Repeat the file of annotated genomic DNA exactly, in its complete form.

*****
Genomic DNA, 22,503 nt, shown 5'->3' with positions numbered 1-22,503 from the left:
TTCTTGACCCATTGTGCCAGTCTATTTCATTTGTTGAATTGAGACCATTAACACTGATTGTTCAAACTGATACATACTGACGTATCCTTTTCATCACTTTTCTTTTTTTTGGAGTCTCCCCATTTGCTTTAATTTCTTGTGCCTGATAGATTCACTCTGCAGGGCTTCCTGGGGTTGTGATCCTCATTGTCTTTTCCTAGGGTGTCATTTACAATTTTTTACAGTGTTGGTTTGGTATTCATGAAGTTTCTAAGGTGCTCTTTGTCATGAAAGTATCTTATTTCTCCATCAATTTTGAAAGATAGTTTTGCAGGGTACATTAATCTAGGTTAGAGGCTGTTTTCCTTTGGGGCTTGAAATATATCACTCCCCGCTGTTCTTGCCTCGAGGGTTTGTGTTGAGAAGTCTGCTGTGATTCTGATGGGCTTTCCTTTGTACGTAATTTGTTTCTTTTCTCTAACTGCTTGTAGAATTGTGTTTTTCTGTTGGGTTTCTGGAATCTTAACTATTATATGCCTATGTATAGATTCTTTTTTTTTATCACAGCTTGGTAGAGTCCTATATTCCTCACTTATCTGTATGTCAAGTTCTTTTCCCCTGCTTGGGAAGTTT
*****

Genomic DNA, 22,503 nt, shown 5'->3' with positions numbered 1-22,503 from the left:
TTCTTGACCCATTGTGCCAGTCTATTTCATTTGTTGAATTGAGACCATTAACACTGATTGTTCAAACTGATACATACTGACGTATCCTTTTCATCACTTTTCTTTTTTTTGGAGTCTCCCCATTTGCTTTAATTTCTTGTGCCTGATAGATTCACTCTGCAGGGCTTCCTGGGGTTGTGATCCTCATTGTCTTTTCCTAGGGTGTCATTTACAATTTTTTACAGTGTTGGTTTGGTATTCATGAAGTTTCTAAGGTGCTCTTTGTCATGAAAGTATCTTATTTCTCCATCAATTTTGAAAGATAGTTTTGCAGGGTACATTAATCTAGGTTAGAGGCTGTTTTCCTTTGGGGCTTGAAATATATCACTCCCCGCTGTTCTTGCCTCGAGGGTTTGTGTTGAGAAGTCTGCTGTGATTCTGATGGGCTTTCCTTTGTACGTAATTTGTTTCTTTTCTCTAACTGCTTGTAGAATTGTGTTTTTCTGTTGGGTTTCTGGAATCTTAACTATTATATGCCTATGTATAGATTCTTTTTTTTTATCACAGCTTGGTAGAGTCCTATATTCCTCACTTATCTGTATGTCAAGTTCTTTTCCCCTGCTTGGGAAGTTT